The circular park at bottom of Spring Street where it intersects with Front Street was probably also constructed around this time. In 1914, the Women's Study Club of Friday Harbor (all women, in contrast to the Improvement Club, which was all men) was formed, and one of its signal projects was the improvement of the "little park at the foot of Spring Street" ("A Sacred Space"). After the end of World War I, the Women's Study Club worked to raise money for dedication of the park to those local men who lost their lives in service to the country. On November 11, 1921, Memorial Park was officially dedicated to the memory of the nine servicemen of San Juan County who died during World War I. The four-sided granite monument bearing a bronze plaque with the names of those men was the result of two years of concerted community-wide effort to raise funds for the purpose of erecting a permanent memorial to the "soldier and sailor dead" ("A Sacred Space") of the county.
Along the Waterfront
Edward Warbass (1825-1906), former San Juan County Auditor and one of the three founders of Friday Harbor, had bought property on the shore south of town, which he called Idlewild. In addition to his residence, he owned about a mile of waterfront, timbered land, and some 500 fruit trees. The University of Washington established the Friday Harbor Biology Station (now called the Friday Harbor Laboratories) in 1904 on Warbass's land. Warbass sold his property to Captain Andrew Newhall (1844-1915) in 1906; Newhall built a house named Kwan Lama. After the Biology Station moved to the temporarily closed cannery from 1906 to 1910, Newhall donated four acres of land and a 20-by-75-foot, two-and-a-half-story structure housing the labs and lecture halls was built on concrete piers over the water. A year later, another building housing lecture spaces, administrative offices, and a dining hall was built up the slope. Locals referred to the campus as the "Bug Station." In 1924 the operations were moved to new facilities on the former Point Caution military reserve north of town, which became the permanent home of Friday Harbor Laboratories. In 1910, Albert Jensen (1873-1958) left his brothers' sawmill to establish a shipyard (Albert Jensen & Sons) farther to the south; eventually Albert and his son Nourdine (1914-2009) built 150 boats there.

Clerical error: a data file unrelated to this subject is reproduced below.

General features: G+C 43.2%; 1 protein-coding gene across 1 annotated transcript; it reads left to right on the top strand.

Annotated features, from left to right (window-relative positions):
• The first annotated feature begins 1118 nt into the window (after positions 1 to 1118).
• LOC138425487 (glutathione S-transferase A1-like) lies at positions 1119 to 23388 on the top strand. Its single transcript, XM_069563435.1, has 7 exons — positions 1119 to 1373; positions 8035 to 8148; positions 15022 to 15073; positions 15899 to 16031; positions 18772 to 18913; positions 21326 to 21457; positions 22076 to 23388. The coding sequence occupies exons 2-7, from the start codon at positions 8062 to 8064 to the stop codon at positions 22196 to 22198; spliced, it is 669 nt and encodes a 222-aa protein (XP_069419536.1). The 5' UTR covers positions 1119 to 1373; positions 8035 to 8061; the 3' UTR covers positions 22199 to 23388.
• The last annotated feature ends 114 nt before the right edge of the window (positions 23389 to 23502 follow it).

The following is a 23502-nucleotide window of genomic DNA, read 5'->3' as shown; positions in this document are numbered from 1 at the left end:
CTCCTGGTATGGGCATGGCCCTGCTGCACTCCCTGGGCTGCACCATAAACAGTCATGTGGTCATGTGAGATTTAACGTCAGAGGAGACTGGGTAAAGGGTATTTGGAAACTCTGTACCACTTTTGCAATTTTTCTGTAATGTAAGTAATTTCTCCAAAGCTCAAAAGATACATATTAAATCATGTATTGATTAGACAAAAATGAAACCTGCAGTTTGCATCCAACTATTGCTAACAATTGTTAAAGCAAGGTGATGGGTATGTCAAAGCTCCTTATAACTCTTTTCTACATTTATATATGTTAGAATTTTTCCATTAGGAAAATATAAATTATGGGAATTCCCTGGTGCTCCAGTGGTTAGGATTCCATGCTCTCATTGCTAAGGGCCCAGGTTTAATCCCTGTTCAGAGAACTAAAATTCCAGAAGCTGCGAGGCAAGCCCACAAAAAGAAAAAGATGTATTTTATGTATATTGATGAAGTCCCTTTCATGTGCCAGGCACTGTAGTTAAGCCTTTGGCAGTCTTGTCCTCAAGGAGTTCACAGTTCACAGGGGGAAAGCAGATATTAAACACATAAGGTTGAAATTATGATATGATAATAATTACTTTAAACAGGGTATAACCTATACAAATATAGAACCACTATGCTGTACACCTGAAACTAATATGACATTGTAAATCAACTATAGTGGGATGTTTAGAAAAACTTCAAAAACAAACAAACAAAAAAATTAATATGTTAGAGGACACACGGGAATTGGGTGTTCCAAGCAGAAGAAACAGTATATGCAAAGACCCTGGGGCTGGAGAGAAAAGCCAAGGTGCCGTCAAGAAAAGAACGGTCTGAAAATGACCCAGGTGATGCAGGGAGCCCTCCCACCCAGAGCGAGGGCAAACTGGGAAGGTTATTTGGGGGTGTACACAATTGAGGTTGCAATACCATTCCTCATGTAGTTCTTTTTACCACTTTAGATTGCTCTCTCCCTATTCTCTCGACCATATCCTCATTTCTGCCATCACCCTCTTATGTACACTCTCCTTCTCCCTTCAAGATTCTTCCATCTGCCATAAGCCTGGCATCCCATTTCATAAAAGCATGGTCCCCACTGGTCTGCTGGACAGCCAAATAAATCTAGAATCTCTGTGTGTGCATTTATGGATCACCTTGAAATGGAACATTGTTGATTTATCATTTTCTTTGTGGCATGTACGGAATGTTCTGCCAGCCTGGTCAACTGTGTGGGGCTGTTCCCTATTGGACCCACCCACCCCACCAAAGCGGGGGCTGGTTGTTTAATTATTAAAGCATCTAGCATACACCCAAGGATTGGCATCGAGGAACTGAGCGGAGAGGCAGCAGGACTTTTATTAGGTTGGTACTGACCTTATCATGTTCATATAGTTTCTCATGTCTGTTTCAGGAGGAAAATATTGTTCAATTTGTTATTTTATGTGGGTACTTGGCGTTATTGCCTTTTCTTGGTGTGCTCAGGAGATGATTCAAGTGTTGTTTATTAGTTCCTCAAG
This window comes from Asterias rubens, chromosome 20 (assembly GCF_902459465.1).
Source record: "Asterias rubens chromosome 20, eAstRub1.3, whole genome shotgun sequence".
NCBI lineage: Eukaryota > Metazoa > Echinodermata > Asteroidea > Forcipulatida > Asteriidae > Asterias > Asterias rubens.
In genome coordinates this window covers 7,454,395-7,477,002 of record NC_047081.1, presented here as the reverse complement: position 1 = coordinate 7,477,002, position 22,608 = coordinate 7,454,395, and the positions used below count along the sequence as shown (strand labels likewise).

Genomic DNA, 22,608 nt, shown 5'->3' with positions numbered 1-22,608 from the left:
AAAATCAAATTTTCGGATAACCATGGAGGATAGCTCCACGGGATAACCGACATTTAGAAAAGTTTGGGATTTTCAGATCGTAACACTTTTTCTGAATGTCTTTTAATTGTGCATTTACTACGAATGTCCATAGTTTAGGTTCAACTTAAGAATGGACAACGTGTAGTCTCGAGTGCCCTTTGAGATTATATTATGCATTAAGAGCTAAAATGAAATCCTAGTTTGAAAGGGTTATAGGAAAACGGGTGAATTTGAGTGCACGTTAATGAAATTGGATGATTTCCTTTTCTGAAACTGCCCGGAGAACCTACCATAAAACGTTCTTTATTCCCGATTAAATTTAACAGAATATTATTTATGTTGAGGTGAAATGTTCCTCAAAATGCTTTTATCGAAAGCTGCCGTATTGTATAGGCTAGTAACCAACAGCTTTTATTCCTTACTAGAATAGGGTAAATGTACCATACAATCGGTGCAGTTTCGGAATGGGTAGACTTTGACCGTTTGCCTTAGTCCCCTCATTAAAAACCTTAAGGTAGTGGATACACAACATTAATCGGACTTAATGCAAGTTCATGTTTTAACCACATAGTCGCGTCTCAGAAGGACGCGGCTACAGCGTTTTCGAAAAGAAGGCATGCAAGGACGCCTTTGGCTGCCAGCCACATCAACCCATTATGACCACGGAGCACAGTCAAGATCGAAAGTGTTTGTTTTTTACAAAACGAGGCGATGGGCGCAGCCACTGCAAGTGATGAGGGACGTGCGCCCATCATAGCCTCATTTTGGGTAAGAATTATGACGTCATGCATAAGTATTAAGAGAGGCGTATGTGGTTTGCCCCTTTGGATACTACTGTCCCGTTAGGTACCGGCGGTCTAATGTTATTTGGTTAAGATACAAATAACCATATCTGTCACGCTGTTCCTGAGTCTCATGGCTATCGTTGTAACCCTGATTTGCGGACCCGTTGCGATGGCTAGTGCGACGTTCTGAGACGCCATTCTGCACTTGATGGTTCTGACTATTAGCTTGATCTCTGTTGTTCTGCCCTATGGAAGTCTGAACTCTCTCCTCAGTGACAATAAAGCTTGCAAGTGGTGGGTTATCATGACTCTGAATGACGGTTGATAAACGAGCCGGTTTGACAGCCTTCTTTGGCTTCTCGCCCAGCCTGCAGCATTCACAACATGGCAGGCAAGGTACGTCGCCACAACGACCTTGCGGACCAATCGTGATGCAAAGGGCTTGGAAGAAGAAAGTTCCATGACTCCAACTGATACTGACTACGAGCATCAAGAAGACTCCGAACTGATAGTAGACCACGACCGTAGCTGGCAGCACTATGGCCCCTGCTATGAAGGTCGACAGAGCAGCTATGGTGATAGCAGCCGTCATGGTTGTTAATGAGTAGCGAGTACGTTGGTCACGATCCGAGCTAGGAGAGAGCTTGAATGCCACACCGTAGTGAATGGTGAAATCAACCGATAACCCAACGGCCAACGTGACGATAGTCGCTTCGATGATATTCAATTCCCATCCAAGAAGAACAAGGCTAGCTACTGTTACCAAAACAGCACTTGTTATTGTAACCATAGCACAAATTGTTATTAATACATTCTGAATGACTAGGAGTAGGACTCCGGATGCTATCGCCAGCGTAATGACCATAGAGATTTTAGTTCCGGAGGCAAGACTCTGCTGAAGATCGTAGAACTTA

The availability of fuel became essential for ships and boats that used gasoline and later diesel engines. In 1912, the Standard Oil Company constructed tanks on Front Street at the base of West Street, with piping extending to the end of the San Juan Agricultural Company wharf, where there was a fueling station for boats and ships. The tanks remained there until the 1960s. In 1927, the Union Oil Company built a plant, consisting of a warehouse, garage, and six large fuel-storage tanks north of the Oddfellows Hall (later the Whale Museum, on First north of Spring). The tanks were 28 feet high and 10 feet in diameter, with a capacity of 19,450 gallons. This facility furnished fuel to the waterfront, town, and island until it was dismantled in the 1980s.
In 1920, Captain Herbert H. Davis (1867-1929) quit running ships for the Roche Harbor Lime Company and established H. H. Davis Lumber on the waterfront near the site of the old Brown Mill. Davis died in 1929. A series of owners kept the Davis name, until 1945, when it briefly became Brown Lumber. In January 1947, Jim and Inez Browne bought the business and changed the name to Browne's Building Supply. They moved the business to upper Spring Street in 1965.
Spokane grower John M. "Pea" Henry (1881-1953) introduced pea growing to the islands in 1922, and from then until 1940, when weevils wiped out the crop, the Island Packing Company canned peas. In 1939, the floor of the cannery gave way, dumping hundreds of cases of peas into the harbor. As old-timers tell it, local boys and girls were employed to dry off and then re-label the retrieved cans. The cannery was demolished soon thereafter.
The shape of the Friday Harbor waterfront before the Depression can be gleaned from the last (1930) Sanborn map. It shows just the old sawmill wharf, the San Juan Islands [pea] Cannery, a Union Oil Company wharf, a Standard Oil Company wharf (with warehouses, auto staging, freight storage, and milk depot between), the city wharf with staging and freight structures, and the Friday Harbor Packing Company.
Fires and Ferries
Fire has had a large influence on the development of Friday Harbor, as with many towns and cities that were predominantly constructed of wood. In 1910 a "little shack" occupied by Captain C. B. Salley near the Island Packing Company's cannery burned to the ground ("Fire Destroys Shack"). It was followed a year later by the extensive fire at the lumber mill. In 1943 the northeast corner of First and Spring streets -- a location seemingly destined for ill fate -- burned to the ground. It was replaced by the Roberts Building (1962) with Scribner's Market on the corner. This was also the location of a 2002 fire that took out that corner again; it was rebuilt as Friday Harbor Center.